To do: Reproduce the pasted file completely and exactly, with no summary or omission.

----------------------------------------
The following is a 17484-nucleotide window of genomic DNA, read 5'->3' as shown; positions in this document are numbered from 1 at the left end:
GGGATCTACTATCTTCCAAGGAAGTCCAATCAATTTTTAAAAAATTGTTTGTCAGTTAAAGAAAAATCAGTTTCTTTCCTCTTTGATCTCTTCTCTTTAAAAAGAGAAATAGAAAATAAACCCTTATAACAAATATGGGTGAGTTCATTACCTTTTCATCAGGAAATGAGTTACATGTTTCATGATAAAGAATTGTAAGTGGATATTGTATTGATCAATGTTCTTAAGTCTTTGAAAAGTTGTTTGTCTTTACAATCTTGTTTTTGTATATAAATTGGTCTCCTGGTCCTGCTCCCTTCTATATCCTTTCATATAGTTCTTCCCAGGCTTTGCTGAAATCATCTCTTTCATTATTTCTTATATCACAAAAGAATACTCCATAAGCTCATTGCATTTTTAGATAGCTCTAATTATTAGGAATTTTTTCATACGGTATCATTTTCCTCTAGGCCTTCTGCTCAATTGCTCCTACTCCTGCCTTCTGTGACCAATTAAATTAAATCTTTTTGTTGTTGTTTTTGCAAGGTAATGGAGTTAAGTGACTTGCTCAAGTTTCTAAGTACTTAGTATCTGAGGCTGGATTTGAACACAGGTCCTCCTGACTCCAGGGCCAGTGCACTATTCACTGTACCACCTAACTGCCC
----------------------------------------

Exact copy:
The following is a 17484-nucleotide window of genomic DNA, read 5'->3' as shown; positions in this document are numbered from 1 at the left end:
GGGATCTACTATCTTCCAAGGAAGTCCAATCAATTTTTAAAAAATTGTTTGTCAGTTAAAGAAAAATCAGTTTCTTTCCTCTTTGATCTCTTCTCTTTAAAAAGAGAAATAGAAAATAAACCCTTATAACAAATATGGGTGAGTTCATTACCTTTTCATCAGGAAATGAGTTACATGTTTCATGATAAAGAATTGTAAGTGGATATTGTATTGATCAATGTTCTTAAGTCTTTGAAAAGTTGTTTGTCTTTACAATCTTGTTTTTGTATATAAATTGGTCTCCTGGTCCTGCTCCCTTCTATATCCTTTCATATAGTTCTTCCCAGGCTTTGCTGAAATCATCTCTTTCATTATTTCTTATATCACAAAAGAATACTCCATAAGCTCATTGCATTTTTAGATAGCTCTAATTATTAGGAATTTTTTCATACGGTATCATTTTCCTCTAGGCCTTCTGCTCAATTGCTCCTACTCCTGCCTTCTGTGACCAATTAAATTAAATCTTTTTGTTGTTGTTTTTGCAAGGTAATGGAGTTAAGTGACTTGCTCAAGTTTCTAAGTACTTAGTATCTGAGGCTGGATTTGAACACAGGTCCTCCTGACTCCAGGGCCAGTGCACTATTCACTGTACCACCTAACTGCCC